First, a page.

Increased Reporting and Enforcement Measures for U.S. and Offshore Investments
On March 18, 2010, President Obama signed into law the Hiring Incentives to Restore Employment (HIRE) Act, which is intended to provide new incentives for hiring and retaining employees. To offset some of the costs of this legislation, the new law also includes a comprehensive set of initiatives aimed at increasing information-reporting and enforcement measures for U.S. and offshore investments. These measures were originally included in earlier bills proposed by Congress (Foreign Account Tax Compliance Act of 2009 (FATCA)) and are also based on proposals included in President Obama’s 2011 budget. The new rules provide a major revamping of the withholding rules for non-U.S. persons investing in the United States.
The following is a summary of some of the key provisions relating to the new information-reporting and compliance measures for U.S. and offshore investments.
Withholding Tax on Certain U.S.-Source Payments to Foreign Entities
U.S.-source payments made to foreign persons of fixed or determinable annual or periodical (FDAP) income are subject to a 30 percent U.S. withholding tax, unless the beneficial owner qualifies for an exemption or a reduced withholding rate under the Internal Revenue Code or an income tax treaty. FDAP income generally includes interest and dividends but not gains on sales of property. A nonresident investor may obtain withholding tax relief for U.S.-source investment income if certification is provided on Form W-8 to the withholding agent, establishing the investor’s foreign status and eligibility for an exemption or reduced withholding rate.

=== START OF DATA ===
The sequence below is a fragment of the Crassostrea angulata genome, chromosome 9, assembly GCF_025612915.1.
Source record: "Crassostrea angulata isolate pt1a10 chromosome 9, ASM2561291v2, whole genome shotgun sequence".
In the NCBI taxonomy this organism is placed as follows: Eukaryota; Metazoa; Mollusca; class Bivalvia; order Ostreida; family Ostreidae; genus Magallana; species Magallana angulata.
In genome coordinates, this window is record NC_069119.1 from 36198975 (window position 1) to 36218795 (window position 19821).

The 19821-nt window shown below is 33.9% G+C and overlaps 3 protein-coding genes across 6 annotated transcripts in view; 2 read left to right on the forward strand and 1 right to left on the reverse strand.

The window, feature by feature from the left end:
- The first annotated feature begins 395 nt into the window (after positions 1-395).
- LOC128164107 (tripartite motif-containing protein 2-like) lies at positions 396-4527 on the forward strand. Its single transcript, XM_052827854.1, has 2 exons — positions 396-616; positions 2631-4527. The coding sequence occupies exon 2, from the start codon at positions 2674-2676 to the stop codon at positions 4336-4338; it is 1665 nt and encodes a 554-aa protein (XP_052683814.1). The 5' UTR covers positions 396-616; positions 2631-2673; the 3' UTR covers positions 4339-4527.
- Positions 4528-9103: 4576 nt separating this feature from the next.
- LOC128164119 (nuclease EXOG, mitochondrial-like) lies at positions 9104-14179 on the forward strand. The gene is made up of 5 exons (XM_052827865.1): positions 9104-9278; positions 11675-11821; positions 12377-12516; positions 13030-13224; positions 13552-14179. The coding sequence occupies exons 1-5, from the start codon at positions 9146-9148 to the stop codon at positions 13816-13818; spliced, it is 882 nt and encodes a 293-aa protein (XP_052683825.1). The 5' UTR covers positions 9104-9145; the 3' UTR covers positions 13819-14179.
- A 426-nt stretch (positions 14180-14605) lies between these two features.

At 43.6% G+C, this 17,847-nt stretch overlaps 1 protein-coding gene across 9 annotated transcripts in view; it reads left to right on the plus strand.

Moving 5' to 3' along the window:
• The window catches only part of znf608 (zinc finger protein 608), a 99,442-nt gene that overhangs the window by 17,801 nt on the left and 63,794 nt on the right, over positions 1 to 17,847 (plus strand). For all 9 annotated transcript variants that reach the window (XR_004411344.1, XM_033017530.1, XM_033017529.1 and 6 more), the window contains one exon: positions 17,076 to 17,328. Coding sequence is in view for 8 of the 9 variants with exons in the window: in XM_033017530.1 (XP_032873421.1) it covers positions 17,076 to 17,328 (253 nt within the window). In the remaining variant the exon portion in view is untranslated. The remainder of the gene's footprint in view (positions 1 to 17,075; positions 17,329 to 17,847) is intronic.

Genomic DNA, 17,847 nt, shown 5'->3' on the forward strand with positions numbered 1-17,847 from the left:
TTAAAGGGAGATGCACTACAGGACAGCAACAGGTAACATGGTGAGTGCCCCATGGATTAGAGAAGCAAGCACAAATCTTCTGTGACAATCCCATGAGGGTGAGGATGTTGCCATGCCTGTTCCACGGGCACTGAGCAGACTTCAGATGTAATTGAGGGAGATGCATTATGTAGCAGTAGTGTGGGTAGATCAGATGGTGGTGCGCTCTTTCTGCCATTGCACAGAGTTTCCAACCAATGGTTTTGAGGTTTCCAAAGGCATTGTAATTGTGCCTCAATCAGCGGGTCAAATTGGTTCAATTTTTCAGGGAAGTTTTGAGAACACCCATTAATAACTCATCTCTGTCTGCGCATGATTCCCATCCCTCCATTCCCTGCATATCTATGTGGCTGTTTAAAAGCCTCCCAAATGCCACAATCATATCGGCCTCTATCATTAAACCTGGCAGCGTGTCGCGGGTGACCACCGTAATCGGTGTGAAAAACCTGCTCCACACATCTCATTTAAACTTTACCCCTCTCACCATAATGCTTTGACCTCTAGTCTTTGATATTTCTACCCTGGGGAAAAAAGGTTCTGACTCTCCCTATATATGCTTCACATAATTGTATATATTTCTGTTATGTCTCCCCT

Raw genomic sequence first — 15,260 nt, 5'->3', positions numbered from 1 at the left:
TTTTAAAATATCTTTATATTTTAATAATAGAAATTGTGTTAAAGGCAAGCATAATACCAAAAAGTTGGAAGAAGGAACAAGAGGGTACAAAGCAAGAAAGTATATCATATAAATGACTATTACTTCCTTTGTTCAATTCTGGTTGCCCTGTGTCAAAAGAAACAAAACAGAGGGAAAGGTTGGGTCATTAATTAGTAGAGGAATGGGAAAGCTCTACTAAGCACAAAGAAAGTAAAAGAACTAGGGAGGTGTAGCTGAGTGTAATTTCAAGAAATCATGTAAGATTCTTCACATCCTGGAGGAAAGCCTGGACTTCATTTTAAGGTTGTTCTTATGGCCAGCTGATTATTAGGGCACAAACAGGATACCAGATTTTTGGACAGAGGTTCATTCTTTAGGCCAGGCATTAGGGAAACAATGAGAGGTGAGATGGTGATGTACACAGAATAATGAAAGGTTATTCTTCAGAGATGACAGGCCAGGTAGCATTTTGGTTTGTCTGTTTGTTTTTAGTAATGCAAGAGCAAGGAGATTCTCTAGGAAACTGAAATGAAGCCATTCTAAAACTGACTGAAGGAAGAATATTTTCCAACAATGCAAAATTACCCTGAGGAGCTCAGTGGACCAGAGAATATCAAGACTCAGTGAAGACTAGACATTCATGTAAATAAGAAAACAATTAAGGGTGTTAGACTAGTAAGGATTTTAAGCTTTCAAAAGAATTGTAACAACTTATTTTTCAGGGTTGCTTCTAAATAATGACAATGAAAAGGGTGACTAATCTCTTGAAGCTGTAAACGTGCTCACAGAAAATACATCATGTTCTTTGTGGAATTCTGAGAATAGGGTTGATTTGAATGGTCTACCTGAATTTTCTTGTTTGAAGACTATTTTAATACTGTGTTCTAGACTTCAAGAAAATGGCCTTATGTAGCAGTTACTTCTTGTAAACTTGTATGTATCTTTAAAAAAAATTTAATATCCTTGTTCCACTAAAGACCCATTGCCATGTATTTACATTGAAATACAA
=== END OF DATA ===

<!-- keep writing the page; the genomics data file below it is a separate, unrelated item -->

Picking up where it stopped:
The new legislation provides new withholding tax rules for foreign entities that do not comply with certain reporting requirements. The law requires withholding agents to withhold 30 percent on U.S.-source FDAP payments and, in a significant departure from current law, gross proceeds from the sale or disposition of stock and debt paid to foreign financial institutions (FFIs) and other foreign entities that fail to comply with the new reporting requirements. The new reporting generally requires the FFI, which includes banks and other foreign entities engaged in the business of holding financial assets for the account of others or in the business of investing (e.g., foreign hedge funds and private equity funds), to report the name, address, and taxpayer identification number (TIN) of certain U.S. account holders (other than accounts owned by certain U.S. persons such as publicly traded corporations, exempt organizations, and banks). In addition, the FFI must annually report the account balance, and the gross receipts and withdrawals from such account. If an account holder is a U.S.-owned foreign entity, the FFI is generally required to report the name, address, and TIN of each substantial U.S. owner (i.e., generally more than 10 percent) of the foreign entity. The new law does provide for some exceptions to the reporting requirement (e.g., for foreign governments and political subdivisions thereof and others as determined by the Treasury Department).